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Leopoldstadt by Tom Stoppard at Wyndham’s Theatre | Review

l-r Aaron Neil (Ernst) & Rhys Bailey (Young Nathan), photo credit Marc Brenner.
l-r Aaron Neil (Ernst) & Rhys Bailey (Young Nathan), photo credit Marc Brenner.

Tom Stoppard’s argumentative, essay-like epic of aspiration, assimilation, and annihilation gives the fragile coexistence of civilisation and barbarism a devastating punch in the face and will leave you shredded and thoughtful. Unlike many a great saga, Leopoldstadt puts its audience through an intellectual wringer first and an emotional one second. The octogenarian author’s much-anticipated work is foremost a play that examines ideas and identity around which we witness the sheer scale of tragedy rather than following a protagonist who enacts a personal story that threads through generations.

This play starts and stays very big until it finally shrinks to the memories and testimony of just a few. With an opening that is almost cinematic and operatic, attention is mustered by Adam Cork’s soaring score whilst high-end photographic projections alert us that we are in Vienna in 1899. Richard Hudson’s set uses height, depth and width to convey the grandeur, splendour and urbanity of the fin-de-siècle capital of the Austro-Hungarian Empire for a large bourgeois family.

We are introduced to Merz and Jakobovicz’ clans celebrating Christmas and the sumptuous, out-sized feeling of their grand salon is matched by the sense that members of these families are plentiful. Like supernumeraries on an opera stage, there are too many characters to count and yet there is more than enough space for all of them.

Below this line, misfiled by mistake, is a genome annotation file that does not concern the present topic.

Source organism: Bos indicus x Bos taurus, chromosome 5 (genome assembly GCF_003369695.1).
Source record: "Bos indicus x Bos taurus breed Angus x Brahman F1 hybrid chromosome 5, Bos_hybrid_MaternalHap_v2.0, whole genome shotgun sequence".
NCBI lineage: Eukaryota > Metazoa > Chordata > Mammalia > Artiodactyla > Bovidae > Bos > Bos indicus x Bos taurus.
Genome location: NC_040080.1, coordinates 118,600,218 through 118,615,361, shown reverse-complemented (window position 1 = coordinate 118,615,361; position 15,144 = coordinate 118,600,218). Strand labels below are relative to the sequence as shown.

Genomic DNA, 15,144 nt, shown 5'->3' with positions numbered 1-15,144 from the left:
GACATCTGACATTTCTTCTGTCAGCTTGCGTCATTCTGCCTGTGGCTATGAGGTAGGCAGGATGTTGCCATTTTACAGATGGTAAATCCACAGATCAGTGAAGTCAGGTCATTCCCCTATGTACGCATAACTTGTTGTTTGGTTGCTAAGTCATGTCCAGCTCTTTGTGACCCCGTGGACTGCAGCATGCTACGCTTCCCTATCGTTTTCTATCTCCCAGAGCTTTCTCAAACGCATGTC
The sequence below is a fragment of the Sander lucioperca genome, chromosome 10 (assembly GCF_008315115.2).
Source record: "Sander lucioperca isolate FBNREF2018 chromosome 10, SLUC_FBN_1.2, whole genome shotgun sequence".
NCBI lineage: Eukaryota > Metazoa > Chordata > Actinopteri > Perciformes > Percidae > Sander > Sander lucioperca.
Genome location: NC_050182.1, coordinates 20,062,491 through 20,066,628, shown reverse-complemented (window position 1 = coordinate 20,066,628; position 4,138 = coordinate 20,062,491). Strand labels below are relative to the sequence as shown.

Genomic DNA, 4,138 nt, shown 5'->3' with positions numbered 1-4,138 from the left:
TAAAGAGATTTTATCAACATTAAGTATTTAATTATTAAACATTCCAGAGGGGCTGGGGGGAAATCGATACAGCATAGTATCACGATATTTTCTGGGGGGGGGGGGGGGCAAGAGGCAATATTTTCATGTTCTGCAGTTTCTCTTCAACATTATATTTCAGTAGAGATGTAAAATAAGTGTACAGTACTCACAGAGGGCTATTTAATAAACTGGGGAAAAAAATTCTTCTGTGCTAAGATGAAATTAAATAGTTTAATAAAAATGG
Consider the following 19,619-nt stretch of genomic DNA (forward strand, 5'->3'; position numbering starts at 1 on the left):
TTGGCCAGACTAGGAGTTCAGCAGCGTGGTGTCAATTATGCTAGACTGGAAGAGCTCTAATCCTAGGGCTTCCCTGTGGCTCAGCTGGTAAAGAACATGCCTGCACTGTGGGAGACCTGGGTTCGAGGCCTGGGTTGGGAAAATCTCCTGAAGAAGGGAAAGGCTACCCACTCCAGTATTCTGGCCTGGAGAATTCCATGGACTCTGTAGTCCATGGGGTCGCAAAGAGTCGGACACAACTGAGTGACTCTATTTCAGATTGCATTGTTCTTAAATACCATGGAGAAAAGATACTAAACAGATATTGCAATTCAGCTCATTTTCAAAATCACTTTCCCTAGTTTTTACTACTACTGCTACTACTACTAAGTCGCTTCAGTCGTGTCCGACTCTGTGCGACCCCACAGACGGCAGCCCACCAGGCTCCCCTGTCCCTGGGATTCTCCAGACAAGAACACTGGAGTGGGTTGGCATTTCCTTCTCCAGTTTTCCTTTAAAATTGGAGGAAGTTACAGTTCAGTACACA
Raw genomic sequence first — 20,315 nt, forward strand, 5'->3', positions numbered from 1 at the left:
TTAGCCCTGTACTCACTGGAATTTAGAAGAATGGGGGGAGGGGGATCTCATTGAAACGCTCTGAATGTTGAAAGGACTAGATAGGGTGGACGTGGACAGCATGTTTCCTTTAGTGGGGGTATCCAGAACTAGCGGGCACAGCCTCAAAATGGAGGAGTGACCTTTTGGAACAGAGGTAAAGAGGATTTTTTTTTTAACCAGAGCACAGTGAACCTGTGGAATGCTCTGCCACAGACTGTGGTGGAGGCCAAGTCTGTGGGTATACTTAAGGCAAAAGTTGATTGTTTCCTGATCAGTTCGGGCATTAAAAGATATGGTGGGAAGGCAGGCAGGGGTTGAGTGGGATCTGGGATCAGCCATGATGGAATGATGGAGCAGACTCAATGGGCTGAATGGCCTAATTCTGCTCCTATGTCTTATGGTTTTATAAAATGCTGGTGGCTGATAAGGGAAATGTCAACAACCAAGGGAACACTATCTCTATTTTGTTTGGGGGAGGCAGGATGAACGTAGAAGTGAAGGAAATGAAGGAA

Upstage, we see a giant gilded frame of this gilded age but never a window offering a view beyond this spacious and comfortable interior world. With a sight-gag about a child innocently placing a Star of David briefly atop the Christmas tree, we learn, jocularly, of the pragmatic approach industrialist Hermann Merz (Adrian Scarborough) has taken to gaining status as a Jew in this society; having experienced rites of both circumcision and baptism. And like all Christmas celebrations, family debates and arguments begin. But in Stoppard’s world, they are not embittered, personal, dysfunctional or drunken: they are the first two elements of Hegelian dialectic.

In the first act, Hermann delivers many a rousing and appealing speech about the glories of his place in the world (‘my grandfather wore a kaftan, my father wore a top-hat to the opera, I invite the singers to dinner’) and the unique wonders of Vienna, where 1 in 10 people are Jews and, even more impressively, half of all university graduates are Jewish. Mathematician Ludwig Jakobovicz (Ed Stoppard), on the other hand, notes that, despite the blend of peoples in this empire, the Jews are the only ones without territory and makes the case for the need for permanence of place, whether through the time’s specific lens of nationalism or not. The oratory is magnificent. The men’s exchange is brilliant, beautifully constructed and delivered, and masterfully theatrical, but, make no mistake: this is glorious, thought-provoking debate from and hitting the cerebral cortex and not – yet – the heart.

Stoppard speaks of his own history and ‘drawing a blind over’ painful facts. With a series of scrims, both vertical and horizontal, the blinds are literally drawn over family moments again and again. As we embark on the 20th century, we enter classic Stoppard territory of marital betrayal and deception but this time infused with the reality that having ‘the singers to dinner’ may confer prestige but cannot command dignity from those who rule a world tuned to dehumanise Jews even if they momentarily tolerate them. Finally, however, the personal and the political intersect and culminate with emotional peril thanks to Gretl (Faye Castelow) toying with her identity and aspirations, just as her husband, Hermann, does with his.